When a pipe welding application requires going from a TIG (GTAW) root pass to subsequent stick (SMAW) welding passes, the need to change the welding polarity can add a lot of time and hassle to the process. When welding carbon steel in field construction applications, such as a pipe installation, TIG welding generally uses direct current electrode negative (DCEN), while stick welding and MIG (GMAW) welding processes typically use direct current electrode positive (DCEP). Welding with an incorrect polarity for the process can contribute to poor quality and result in weld defects that may require rework. In field welding, to make a process changeover (which may also require a change in polarity), welders must trace the welding leads to find a connection point, typically at the welding power supply. The need for process changeover in a pipe application happens frequently on many welding jobsites, but what are the costs of this changeover in a typical operation?
HOURS PER DAY IN LOST PRODUCTIVITY
On some welding jobsites, this TIG-to-stick or TIG-to-MIG changeover may happen six to eight times per day for each welder. This can add up to hours every day in lost time. It’s especially time consuming on large jobsites where operators might work a great distance from their welding power source. For example, one Pennsylvania-based power plant contractor that completes major boiler outage repair projects estimates that each welding process changeover takes 30 minutes or more. There may be dozens of welders working inside a large boiler. This means a tangle of welding leads – making it harder for welders to determine which lead and machine is theirs when they want to switch processes. Contractors may even hire someone whose sole job is to manage these cables, trace leads and change processes and polarity at the power source for welders inside a boiler or other hard-to-reach spaces.
These frequent trips to the power source to change welding processes also have an impact on jobsite safety. Welders may have to climb through crawl spaces or up and down scaffolding to make the trip, which increases slip, trip and fall hazards. OSHA reports that falls were the leading cause of worker deaths in the construction industry in 2017, causing 381 out of 971 construction fatalities, or 39 percent. When welders can stay in their work area and reduce the number of trips back and forth to the power source, it results in a safer jobsite.
IMPACT ON WELD QUALITY
Welding with the proper polarity is an important part of depositing a quality weld and meeting certain code requirements. On a crowded jobsite, it’s not uncommon for a welder to accidentally change the polarity on the wrong machine. This results in frustrated welders and the potential for welds requiring rework if the operator begins welding with the wrong polarity or with incorrect parameters. The bottom line: Incorrect polarity can cost extra time and money on rework.
SIMPLIFIED POLARITY REVERSING
The common challenges for operations that frequently change welding polarities on the jobsite can be addressed with the right technology. When a welder can more easily switch between polarities and processes, hours each day in these applications can potentially be saved, improving productivity, quality and safety. Polarity reversing that is built into a welding system lets welders change processes and polarity with the push of a button using a stick/TIG remote or wire feeder. Having this control eliminates the need to walk back to the power source to swap welding cable leads in order to change processes and polarity, so welders can stay at the weld joint and achieve greater arc-on time. Polarity reversing systems can also prevent any changes from being made at the power source once the remote is connected, eliminating the chance of another welder accidentally adjusting parameters or changing processes on the wrong machine.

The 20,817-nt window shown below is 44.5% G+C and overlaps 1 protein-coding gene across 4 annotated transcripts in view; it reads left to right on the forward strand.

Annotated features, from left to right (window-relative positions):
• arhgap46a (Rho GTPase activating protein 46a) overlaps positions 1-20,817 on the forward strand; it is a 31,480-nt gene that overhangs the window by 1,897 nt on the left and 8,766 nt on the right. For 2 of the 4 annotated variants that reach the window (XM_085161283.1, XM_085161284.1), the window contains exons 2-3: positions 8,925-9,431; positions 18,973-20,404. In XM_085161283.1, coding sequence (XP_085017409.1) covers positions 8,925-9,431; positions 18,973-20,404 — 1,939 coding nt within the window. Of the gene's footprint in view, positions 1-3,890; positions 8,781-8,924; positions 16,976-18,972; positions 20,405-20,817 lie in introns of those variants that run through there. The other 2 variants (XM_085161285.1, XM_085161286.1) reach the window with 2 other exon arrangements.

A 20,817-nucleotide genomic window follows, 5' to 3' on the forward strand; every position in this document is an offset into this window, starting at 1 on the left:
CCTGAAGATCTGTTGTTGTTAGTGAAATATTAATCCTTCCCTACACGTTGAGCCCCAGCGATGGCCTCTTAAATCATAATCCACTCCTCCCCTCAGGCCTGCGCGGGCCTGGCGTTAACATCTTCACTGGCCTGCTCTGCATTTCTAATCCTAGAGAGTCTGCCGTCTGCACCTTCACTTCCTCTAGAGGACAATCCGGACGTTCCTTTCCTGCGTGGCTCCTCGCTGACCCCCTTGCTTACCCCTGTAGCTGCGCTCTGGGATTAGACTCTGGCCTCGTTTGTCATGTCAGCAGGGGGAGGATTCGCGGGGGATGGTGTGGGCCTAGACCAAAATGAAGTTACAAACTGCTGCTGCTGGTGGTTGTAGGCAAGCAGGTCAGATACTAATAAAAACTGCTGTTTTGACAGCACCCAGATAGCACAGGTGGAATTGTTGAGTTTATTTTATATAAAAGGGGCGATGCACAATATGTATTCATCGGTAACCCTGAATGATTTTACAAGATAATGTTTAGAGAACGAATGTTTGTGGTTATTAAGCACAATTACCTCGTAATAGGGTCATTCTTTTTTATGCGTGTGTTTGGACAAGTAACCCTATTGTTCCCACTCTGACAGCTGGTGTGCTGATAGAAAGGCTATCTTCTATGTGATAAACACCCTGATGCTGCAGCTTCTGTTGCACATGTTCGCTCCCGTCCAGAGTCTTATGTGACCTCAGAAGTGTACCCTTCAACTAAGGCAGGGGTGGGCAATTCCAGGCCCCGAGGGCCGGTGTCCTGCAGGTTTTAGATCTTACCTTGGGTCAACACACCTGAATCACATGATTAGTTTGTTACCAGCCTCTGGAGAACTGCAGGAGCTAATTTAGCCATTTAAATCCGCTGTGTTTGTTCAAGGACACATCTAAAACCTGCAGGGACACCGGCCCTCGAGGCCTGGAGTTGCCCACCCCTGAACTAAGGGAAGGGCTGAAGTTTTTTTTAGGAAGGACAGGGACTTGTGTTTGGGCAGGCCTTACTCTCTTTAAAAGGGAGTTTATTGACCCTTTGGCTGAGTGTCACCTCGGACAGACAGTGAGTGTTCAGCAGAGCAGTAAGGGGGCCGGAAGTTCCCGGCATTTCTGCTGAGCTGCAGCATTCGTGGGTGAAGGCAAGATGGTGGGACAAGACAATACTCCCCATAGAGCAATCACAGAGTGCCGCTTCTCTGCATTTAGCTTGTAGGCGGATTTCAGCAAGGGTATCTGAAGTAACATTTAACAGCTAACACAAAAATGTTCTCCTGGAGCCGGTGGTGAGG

Having polarity reversing control built into a welding system designed for use in the field can benefit weld quality and reduce rework, while also eliminating a welder’s frustration when trying to weld with the wrong polarity. When using equipment such as our XMT® 350 FieldPro™ System with Polarity Reversing, the system will display an error and won’t let the operator weld until the lead connection is corrected – which eliminates running in the wrong polarity. The system’s tailored stick arc also reduces rework caused by frequent starts and stops. With less arc wander, the starts and stops are tailored to welding in a bevel, providing a welder with more keyhole and puddle control even when joint fit-up is inconsistent.
EASY POLARITY REVERSING
If switching between TIG, MIG and stick processes is common in your welding applications, the time spent walking back to the power source to swap the leads may be adding up to an hour or more every day per welder. This time can add up to thousands of dollars wasted by paying a welder to walk around a jobsite. Investing in technology that allows welders to easily change processes with the push of a button at the weld joint and ensures the proper polarity is used for each process offers substantial time savings in addition to benefits for weld quality and operator safety. If you’re competing for time-critical jobs, saving even a few minutes with each changeover can make a significant difference and reduce operator exposure to trip and fall hazards. If operators make seven walks across a construction site per day to make parameter and process changes, with an average of 15 minutes per walk – which equals one hour total each day – using a system with polarity reversing can help fabricators realize savings of $19,688 per year.
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